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Brookline bans disposable plastic check out bags in supermarkets

Posted by Brock Parker  November 14, 2012 08:47 PM

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A day after banning Styrofoam food containers, Brookline Town Meeting voted Wednesday to prohibit supermarkets and some other retailers from using disposable plastic checkout bags.

The ban was approved by a vote of 142-53 after proponents showed Town Meeting members pictures of a cow chewing on a plastic bag and other animals entangled in the bags.

Only disposable polyethylene plastic bags will be banned, and the new law will not kick in until December of 2013.

Clint Richmond, a Town Meeting member who helped spearhead the effort behind the ban, said the plastic bags are not environmentally friendly and he’s hoping the new local law will encourage other communities to adopt bans.

“We hope it will inspire similar action across the state,” Richmond said.

The new law bans single-use plastic checkout bags that are not compostable or marine degradable and are issued as check-out bags at the point of sale.

The law will affect supermarkets that have had more than $1 million in gross sales during the previous tax year. Retail pharmacies with at least two locations in Brookline under the same ownership also can’t use the bags, and retail stores with more than 2,500 square feet, or establishments with at least three locations that total more than 2,500 square feet of space in Brookline also can’t use the bags.

The plastic bag ban came one day after Brookline Town Meeting voted to prohibit the use of disposable polystyrene (also known by its trademarked name, Styrofoam) for take-out food and beverages packaged in food service establishments in the town.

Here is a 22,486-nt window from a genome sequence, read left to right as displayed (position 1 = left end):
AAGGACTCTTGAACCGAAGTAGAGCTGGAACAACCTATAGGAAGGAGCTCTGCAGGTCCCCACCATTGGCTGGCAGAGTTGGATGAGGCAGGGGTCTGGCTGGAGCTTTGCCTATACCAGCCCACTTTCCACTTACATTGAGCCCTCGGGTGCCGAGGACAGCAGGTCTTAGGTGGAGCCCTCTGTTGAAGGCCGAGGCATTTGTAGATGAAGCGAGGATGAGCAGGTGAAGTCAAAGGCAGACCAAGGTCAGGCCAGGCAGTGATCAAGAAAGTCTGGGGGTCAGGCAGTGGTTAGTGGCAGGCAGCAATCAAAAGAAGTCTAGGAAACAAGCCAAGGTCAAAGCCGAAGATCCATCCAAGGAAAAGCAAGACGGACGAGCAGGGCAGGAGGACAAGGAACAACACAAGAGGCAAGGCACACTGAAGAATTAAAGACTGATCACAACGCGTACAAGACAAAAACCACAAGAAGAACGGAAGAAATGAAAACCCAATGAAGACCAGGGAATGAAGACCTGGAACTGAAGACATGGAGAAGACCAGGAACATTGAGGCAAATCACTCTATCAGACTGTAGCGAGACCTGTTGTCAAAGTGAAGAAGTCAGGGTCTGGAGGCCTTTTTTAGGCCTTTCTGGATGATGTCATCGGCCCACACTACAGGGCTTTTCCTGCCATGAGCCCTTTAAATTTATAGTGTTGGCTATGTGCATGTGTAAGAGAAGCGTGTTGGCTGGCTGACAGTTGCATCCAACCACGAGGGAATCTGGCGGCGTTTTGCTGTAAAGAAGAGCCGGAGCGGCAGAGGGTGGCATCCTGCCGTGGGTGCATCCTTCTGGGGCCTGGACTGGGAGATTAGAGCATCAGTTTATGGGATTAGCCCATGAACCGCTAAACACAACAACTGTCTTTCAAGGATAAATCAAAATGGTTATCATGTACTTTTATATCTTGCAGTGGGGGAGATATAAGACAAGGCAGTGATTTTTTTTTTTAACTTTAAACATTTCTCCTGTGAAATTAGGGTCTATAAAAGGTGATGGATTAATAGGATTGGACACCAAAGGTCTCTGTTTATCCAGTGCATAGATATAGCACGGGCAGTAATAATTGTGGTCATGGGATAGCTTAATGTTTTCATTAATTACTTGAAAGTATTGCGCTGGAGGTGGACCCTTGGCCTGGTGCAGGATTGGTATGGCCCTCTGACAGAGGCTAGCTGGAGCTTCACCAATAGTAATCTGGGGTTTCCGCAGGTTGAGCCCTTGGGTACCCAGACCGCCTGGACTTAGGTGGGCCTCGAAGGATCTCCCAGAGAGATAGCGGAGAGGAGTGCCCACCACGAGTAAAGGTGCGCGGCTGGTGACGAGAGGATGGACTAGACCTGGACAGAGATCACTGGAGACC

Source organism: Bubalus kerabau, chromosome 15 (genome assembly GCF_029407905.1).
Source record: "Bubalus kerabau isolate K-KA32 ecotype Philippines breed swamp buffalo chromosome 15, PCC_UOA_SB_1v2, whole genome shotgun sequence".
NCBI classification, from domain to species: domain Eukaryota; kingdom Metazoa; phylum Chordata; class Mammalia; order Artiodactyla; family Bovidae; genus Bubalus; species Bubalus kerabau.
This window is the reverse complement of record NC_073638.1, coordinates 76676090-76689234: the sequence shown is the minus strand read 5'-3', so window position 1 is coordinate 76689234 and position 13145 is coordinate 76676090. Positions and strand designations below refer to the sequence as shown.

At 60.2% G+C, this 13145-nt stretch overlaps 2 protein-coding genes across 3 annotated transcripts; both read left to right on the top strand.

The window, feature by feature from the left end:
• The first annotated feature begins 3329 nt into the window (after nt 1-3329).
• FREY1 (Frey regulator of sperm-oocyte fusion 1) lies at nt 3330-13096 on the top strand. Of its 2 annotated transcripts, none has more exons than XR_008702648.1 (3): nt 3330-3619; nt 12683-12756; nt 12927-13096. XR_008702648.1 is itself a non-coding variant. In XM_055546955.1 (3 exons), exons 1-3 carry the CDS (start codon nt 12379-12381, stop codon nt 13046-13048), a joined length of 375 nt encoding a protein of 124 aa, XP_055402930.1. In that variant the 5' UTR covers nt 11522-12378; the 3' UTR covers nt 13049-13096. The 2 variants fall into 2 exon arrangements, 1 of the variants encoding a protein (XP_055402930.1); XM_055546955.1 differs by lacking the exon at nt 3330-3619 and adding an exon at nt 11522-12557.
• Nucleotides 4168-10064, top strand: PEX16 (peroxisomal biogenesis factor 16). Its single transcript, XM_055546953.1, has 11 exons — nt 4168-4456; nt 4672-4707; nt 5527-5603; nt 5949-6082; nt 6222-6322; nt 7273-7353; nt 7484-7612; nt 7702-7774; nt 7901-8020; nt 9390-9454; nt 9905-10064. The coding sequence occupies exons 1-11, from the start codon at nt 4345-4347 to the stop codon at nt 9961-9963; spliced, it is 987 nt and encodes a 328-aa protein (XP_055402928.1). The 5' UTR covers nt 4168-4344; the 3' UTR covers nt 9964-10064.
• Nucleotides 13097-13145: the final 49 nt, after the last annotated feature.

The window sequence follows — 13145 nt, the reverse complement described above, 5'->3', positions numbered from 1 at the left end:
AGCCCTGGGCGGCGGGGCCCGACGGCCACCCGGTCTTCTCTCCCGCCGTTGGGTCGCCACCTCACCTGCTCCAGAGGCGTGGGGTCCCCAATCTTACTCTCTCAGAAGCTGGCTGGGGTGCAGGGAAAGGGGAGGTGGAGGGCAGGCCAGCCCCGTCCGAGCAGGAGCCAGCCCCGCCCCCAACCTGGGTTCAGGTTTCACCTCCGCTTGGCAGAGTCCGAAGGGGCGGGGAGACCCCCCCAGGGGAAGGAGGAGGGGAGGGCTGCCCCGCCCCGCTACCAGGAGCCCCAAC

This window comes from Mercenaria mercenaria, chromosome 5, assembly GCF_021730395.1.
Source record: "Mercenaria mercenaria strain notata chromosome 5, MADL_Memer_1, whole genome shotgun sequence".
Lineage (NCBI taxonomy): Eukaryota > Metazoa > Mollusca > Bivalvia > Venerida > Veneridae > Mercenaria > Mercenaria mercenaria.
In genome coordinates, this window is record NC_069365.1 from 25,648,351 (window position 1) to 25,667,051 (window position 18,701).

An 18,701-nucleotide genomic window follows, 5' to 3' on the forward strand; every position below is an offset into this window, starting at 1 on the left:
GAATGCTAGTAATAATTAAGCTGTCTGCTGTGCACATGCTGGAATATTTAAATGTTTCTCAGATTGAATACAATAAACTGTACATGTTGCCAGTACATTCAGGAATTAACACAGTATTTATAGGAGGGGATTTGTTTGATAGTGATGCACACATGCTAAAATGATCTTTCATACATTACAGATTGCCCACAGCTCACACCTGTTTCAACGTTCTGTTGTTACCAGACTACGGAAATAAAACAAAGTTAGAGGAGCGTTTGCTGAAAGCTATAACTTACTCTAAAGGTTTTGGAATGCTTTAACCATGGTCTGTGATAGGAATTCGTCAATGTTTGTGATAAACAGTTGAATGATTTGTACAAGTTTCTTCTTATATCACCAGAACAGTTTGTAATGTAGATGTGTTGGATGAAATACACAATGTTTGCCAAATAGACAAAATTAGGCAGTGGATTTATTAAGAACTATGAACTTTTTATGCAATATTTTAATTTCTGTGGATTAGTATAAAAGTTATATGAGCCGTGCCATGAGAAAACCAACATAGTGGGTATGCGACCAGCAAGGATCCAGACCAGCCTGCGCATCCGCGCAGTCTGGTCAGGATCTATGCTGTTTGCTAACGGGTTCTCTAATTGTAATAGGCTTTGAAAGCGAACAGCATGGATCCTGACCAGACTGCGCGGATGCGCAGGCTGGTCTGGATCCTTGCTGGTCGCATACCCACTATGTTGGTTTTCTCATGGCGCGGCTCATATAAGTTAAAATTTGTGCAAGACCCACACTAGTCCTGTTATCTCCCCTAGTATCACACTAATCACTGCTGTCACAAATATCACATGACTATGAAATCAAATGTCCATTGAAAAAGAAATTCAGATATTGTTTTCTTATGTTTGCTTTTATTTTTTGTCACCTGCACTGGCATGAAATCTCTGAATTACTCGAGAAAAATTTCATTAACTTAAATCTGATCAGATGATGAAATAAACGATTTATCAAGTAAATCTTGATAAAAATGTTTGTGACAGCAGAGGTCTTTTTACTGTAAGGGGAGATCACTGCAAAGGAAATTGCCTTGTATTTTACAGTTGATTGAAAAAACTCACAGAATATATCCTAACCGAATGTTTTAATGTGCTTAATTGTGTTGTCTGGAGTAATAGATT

But Brookline Selectman Dick Benka said the law does not target convenience stores or sandwich shops, and instead targets supermarkets where the bags have their most utility for residents carrying their groceries.

Benka said he thought the ban is “misguided,” and he argued that the number of trees that will be cut down to make paper bags that would be used instead of plastic bags will also be detrimental to the environment.

Other opponents argued the plastic bags shouldn’t be banned because they are useful.
Town Meeting member Julius Levine, who walks with a walker, said plastic bags are better because they have handles that don’t tear like paper bags. He said the plastic bags are also better because they are water resistant.

Gary Jones, a Town Meeting member who owns mastiffs, said he likes the plastic bags because he uses them to pick up after his big dogs.

But Selectwoman Jesse Mermell said passing the ban would be another way Brookline could take the lead on environmental health.

“You don’t have to be a scientist to see how plastic bags are harmful to the environment,” Mermell said.

Andrew Fischer, said the town has a year to find alternatives to use for the disposable plastic bags.

“In the end we have to decide if we want to be a throw away society or if we want to have a planet for our children and grandchildren,” Fischer said.

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